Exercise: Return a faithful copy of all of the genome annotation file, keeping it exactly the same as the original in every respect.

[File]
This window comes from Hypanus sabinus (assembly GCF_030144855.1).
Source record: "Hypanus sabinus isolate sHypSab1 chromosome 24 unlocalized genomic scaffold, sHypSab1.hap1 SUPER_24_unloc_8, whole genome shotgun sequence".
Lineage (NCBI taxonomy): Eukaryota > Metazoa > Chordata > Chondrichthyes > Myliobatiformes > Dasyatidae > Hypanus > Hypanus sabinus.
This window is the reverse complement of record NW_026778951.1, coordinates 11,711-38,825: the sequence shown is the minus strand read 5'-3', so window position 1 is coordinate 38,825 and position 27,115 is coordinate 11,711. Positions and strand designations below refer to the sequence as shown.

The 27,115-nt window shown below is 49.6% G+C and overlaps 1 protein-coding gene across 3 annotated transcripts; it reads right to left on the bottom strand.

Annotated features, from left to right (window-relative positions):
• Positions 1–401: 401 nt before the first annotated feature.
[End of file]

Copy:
This window comes from Hypanus sabinus (assembly GCF_030144855.1).
Source record: "Hypanus sabinus isolate sHypSab1 chromosome 24 unlocalized genomic scaffold, sHypSab1.hap1 SUPER_24_unloc_8, whole genome shotgun sequence".
Lineage (NCBI taxonomy): Eukaryota > Metazoa > Chordata > Chondrichthyes > Myliobatiformes > Dasyatidae > Hypanus > Hypanus sabinus.
This window is the reverse complement of record NW_026778951.1, coordinates 11,711-38,825: the sequence shown is the minus strand read 5'-3', so window position 1 is coordinate 38,825 and position 27,115 is coordinate 11,711. Positions and strand designations below refer to the sequence as shown.

The 27,115-nt window shown below is 49.6% G+C and overlaps 1 protein-coding gene across 3 annotated transcripts; it reads right to left on the bottom strand.

Annotated features, from left to right (window-relative positions):
• Positions 1–401: 401 nt before the first annotated feature.